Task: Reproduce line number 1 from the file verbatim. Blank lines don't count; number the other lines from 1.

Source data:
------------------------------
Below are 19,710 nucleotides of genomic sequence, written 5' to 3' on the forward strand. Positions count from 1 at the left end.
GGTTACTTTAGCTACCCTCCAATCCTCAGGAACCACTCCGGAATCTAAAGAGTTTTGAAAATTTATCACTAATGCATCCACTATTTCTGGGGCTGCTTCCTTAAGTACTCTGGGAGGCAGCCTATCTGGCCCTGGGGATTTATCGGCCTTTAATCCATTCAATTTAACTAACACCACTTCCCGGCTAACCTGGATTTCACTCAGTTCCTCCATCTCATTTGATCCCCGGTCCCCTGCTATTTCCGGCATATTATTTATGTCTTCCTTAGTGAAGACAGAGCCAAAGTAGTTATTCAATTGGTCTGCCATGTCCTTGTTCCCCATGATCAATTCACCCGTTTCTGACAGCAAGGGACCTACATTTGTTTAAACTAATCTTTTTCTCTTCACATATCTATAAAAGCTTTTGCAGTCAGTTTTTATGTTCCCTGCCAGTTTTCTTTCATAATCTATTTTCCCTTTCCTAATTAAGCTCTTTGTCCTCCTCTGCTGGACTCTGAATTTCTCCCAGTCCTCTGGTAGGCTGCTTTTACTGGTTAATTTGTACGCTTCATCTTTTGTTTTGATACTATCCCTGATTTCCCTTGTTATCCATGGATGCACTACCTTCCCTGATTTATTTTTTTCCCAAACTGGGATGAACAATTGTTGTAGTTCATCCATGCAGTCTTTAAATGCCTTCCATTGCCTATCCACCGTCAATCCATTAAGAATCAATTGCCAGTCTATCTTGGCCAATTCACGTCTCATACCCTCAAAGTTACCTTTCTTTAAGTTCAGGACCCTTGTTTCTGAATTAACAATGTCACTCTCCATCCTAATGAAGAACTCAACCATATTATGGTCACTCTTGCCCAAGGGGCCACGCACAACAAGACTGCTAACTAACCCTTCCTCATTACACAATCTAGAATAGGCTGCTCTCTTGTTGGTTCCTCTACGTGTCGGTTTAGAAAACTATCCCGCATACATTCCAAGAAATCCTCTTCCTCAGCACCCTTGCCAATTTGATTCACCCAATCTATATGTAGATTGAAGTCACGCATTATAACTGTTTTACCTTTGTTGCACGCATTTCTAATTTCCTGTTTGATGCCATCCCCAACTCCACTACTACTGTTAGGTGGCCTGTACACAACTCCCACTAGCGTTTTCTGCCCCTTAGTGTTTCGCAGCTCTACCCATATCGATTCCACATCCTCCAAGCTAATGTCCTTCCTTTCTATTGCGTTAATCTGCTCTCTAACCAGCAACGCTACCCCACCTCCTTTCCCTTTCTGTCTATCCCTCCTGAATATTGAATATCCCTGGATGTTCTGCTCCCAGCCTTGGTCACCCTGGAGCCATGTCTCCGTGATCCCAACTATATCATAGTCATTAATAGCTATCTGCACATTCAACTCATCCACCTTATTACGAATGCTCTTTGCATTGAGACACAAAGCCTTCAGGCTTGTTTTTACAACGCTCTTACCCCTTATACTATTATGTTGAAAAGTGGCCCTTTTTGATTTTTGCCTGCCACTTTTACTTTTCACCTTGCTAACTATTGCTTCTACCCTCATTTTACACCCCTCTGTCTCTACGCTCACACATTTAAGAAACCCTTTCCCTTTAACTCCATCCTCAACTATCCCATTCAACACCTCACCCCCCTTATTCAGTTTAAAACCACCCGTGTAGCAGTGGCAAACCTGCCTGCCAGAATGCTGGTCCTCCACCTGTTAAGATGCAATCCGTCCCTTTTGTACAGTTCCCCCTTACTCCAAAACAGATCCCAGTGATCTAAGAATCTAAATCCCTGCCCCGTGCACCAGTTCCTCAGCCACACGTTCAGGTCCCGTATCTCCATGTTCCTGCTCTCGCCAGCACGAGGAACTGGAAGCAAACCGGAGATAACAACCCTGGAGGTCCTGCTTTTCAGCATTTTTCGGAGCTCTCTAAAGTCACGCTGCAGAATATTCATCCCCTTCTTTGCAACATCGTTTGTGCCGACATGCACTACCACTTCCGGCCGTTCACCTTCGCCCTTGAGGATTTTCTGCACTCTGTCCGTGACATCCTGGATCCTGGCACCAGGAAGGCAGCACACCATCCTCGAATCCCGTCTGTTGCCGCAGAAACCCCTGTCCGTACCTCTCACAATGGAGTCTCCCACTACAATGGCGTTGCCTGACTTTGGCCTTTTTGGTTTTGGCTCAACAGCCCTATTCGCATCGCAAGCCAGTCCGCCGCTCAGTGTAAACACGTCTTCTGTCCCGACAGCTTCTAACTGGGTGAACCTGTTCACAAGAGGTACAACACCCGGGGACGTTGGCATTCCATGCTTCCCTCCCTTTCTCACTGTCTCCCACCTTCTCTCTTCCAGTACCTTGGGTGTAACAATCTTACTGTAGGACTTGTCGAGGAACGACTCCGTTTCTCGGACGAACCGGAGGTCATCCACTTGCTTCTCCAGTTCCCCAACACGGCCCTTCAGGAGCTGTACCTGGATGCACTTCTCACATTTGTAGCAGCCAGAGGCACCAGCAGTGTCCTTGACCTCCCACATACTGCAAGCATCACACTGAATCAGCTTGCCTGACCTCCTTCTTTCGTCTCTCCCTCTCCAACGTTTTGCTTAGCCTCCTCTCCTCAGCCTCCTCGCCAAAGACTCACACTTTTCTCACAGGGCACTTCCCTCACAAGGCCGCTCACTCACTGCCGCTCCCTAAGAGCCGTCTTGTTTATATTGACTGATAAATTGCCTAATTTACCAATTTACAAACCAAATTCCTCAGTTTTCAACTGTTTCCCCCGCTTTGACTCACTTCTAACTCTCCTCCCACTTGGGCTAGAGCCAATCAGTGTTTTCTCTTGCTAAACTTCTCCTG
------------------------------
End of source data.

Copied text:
Below are 19,710 nucleotides of genomic sequence, written 5' to 3' on the forward strand. Positions count from 1 at the left end.